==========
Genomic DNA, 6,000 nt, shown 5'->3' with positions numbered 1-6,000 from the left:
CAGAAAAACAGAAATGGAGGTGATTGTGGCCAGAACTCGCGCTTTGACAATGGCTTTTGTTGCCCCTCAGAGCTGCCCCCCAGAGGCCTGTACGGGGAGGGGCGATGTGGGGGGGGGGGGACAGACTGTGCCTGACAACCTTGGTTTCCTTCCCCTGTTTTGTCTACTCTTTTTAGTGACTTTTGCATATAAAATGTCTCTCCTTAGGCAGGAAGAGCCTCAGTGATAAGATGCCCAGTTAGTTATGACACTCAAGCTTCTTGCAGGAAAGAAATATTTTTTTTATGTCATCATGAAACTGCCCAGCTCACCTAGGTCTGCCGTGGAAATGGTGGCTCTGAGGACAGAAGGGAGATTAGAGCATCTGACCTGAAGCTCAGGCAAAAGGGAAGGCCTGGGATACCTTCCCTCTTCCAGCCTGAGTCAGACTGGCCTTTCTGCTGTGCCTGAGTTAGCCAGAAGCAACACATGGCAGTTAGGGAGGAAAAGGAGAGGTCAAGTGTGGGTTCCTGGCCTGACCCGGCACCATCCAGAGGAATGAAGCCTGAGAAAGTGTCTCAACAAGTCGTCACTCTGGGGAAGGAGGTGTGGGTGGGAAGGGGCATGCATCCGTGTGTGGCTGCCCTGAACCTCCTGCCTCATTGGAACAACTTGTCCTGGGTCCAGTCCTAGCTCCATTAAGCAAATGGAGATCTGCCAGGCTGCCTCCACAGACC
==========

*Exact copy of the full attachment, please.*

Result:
Genomic DNA, 6,000 nt, shown 5'->3' with positions numbered 1-6,000 from the left:
CAGAAAAACAGAAATGGAGGTGATTGTGGCCAGAACTCGCGCTTTGACAATGGCTTTTGTTGCCCCTCAGAGCTGCCCCCCAGAGGCCTGTACGGGGAGGGGCGATGTGGGGGGGGGGGGACAGACTGTGCCTGACAACCTTGGTTTCCTTCCCCTGTTTTGTCTACTCTTTTTAGTGACTTTTGCATATAAAATGTCTCTCCTTAGGCAGGAAGAGCCTCAGTGATAAGATGCCCAGTTAGTTATGACACTCAAGCTTCTTGCAGGAAAGAAATATTTTTTTTATGTCATCATGAAACTGCCCAGCTCACCTAGGTCTGCCGTGGAAATGGTGGCTCTGAGGACAGAAGGGAGATTAGAGCATCTGACCTGAAGCTCAGGCAAAAGGGAAGGCCTGGGATACCTTCCCTCTTCCAGCCTGAGTCAGACTGGCCTTTCTGCTGTGCCTGAGTTAGCCAGAAGCAACACATGGCAGTTAGGGAGGAAAAGGAGAGGTCAAGTGTGGGTTCCTGGCCTGACCCGGCACCATCCAGAGGAATGAAGCCTGAGAAAGTGTCTCAACAAGTCGTCACTCTGGGGAAGGAGGTGTGGGTGGGAAGGGGCATGCATCCGTGTGTGGCTGCCCTGAACCTCCTGCCTCATTGGAACAACTTGTCCTGGGTCCAGTCCTAGCTCCATTAAGCAAATGGAGATCTGCCAGGCTGCCTCCACAGACC